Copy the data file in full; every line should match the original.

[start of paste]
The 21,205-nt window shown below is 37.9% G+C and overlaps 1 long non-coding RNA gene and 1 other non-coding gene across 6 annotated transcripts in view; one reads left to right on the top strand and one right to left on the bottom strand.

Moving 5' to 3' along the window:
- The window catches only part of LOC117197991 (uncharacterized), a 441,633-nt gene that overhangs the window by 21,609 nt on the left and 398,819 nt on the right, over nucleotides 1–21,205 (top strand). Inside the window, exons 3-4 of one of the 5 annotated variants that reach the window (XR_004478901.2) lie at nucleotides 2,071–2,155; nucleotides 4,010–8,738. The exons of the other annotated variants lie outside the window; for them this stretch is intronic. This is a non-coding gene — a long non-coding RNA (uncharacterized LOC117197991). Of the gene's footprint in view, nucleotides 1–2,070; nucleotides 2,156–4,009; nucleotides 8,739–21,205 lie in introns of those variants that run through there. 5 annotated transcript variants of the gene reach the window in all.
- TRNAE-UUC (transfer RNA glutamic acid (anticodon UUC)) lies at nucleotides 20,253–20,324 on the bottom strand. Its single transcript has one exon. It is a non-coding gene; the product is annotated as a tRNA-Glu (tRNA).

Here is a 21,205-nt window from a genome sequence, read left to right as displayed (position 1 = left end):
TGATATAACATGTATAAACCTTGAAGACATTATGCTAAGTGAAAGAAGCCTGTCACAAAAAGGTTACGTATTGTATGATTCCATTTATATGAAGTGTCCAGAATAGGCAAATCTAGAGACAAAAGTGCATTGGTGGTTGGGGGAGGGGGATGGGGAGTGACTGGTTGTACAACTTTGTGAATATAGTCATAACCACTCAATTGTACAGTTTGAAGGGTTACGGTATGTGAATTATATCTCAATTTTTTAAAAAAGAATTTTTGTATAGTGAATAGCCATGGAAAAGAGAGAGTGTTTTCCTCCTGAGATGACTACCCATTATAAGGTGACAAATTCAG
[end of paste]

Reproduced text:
The 21,205-nt window shown below is 37.9% G+C and overlaps 1 long non-coding RNA gene and 1 other non-coding gene across 6 annotated transcripts in view; one reads left to right on the top strand and one right to left on the bottom strand.

Moving 5' to 3' along the window:
- The window catches only part of LOC117197991 (uncharacterized), a 441,633-nt gene that overhangs the window by 21,609 nt on the left and 398,819 nt on the right, over nucleotides 1–21,205 (top strand). Inside the window, exons 3-4 of one of the 5 annotated variants that reach the window (XR_004478901.2) lie at nucleotides 2,071–2,155; nucleotides 4,010–8,738. The exons of the other annotated variants lie outside the window; for them this stretch is intronic. This is a non-coding gene — a long non-coding RNA (uncharacterized LOC117197991). Of the gene's footprint in view, nucleotides 1–2,070; nucleotides 2,156–4,009; nucleotides 8,739–21,205 lie in introns of those variants that run through there. 5 annotated transcript variants of the gene reach the window in all.
- TRNAE-UUC (transfer RNA glutamic acid (anticodon UUC)) lies at nucleotides 20,253–20,324 on the bottom strand. Its single transcript has one exon. It is a non-coding gene; the product is annotated as a tRNA-Glu (tRNA).

Here is a 21,205-nt window from a genome sequence, read left to right as displayed (position 1 = left end):
TGATATAACATGTATAAACCTTGAAGACATTATGCTAAGTGAAAGAAGCCTGTCACAAAAAGGTTACGTATTGTATGATTCCATTTATATGAAGTGTCCAGAATAGGCAAATCTAGAGACAAAAGTGCATTGGTGGTTGGGGGAGGGGGATGGGGAGTGACTGGTTGTACAACTTTGTGAATATAGTCATAACCACTCAATTGTACAGTTTGAAGGGTTACGGTATGTGAATTATATCTCAATTTTTTAAAAAAGAATTTTTGTATAGTGAATAGCCATGGAAAAGAGAGAGTGTTTTCCTCCTGAGATGACTACCCATTATAAGGTGACAAATTCAG